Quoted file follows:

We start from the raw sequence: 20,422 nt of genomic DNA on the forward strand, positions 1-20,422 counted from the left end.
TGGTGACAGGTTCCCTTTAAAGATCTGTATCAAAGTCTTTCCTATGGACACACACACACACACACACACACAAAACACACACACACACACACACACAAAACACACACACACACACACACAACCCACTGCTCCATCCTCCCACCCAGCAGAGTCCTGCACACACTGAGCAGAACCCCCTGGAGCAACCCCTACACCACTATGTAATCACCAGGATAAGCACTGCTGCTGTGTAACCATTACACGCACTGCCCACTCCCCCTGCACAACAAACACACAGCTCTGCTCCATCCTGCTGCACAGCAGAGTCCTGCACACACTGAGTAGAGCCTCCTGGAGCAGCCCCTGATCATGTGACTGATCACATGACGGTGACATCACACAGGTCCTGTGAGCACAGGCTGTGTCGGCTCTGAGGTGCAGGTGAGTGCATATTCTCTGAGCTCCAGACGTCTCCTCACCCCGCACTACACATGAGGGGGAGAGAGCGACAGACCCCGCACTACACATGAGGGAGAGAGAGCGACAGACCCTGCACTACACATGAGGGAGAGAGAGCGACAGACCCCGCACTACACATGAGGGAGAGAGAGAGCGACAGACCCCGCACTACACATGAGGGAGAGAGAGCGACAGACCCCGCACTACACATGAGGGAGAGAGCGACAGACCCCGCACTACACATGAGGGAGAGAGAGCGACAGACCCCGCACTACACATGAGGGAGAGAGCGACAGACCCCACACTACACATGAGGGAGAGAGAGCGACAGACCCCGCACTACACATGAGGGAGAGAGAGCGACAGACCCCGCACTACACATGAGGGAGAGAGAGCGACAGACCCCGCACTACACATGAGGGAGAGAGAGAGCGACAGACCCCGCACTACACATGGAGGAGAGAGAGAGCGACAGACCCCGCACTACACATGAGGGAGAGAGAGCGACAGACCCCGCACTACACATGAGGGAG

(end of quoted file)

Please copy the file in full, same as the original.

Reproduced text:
We start from the raw sequence: 20,422 nt of genomic DNA on the forward strand, positions 1-20,422 counted from the left end.
TGGTGACAGGTTCCCTTTAAAGATCTGTATCAAAGTCTTTCCTATGGACACACACACACACACACACACACAAAACACACACACACACACACACACAAAACACACACACACACACACACAACCCACTGCTCCATCCTCCCACCCAGCAGAGTCCTGCACACACTGAGCAGAACCCCCTGGAGCAACCCCTACACCACTATGTAATCACCAGGATAAGCACTGCTGCTGTGTAACCATTACACGCACTGCCCACTCCCCCTGCACAACAAACACACAGCTCTGCTCCATCCTGCTGCACAGCAGAGTCCTGCACACACTGAGTAGAGCCTCCTGGAGCAGCCCCTGATCATGTGACTGATCACATGACGGTGACATCACACAGGTCCTGTGAGCACAGGCTGTGTCGGCTCTGAGGTGCAGGTGAGTGCATATTCTCTGAGCTCCAGACGTCTCCTCACCCCGCACTACACATGAGGGGGAGAGAGCGACAGACCCCGCACTACACATGAGGGAGAGAGAGCGACAGACCCTGCACTACACATGAGGGAGAGAGAGCGACAGACCCCGCACTACACATGAGGGAGAGAGAGAGCGACAGACCCCGCACTACACATGAGGGAGAGAGAGCGACAGACCCCGCACTACACATGAGGGAGAGAGCGACAGACCCCGCACTACACATGAGGGAGAGAGAGCGACAGACCCCGCACTACACATGAGGGAGAGAGCGACAGACCCCACACTACACATGAGGGAGAGAGAGCGACAGACCCCGCACTACACATGAGGGAGAGAGAGCGACAGACCCCGCACTACACATGAGGGAGAGAGAGCGACAGACCCCGCACTACACATGAGGGAGAGAGAGAGCGACAGACCCCGCACTACACATGGAGGAGAGAGAGAGCGACAGACCCCGCACTACACATGAGGGAGAGAGAGCGACAGACCCCGCACTACACATGAGGGAG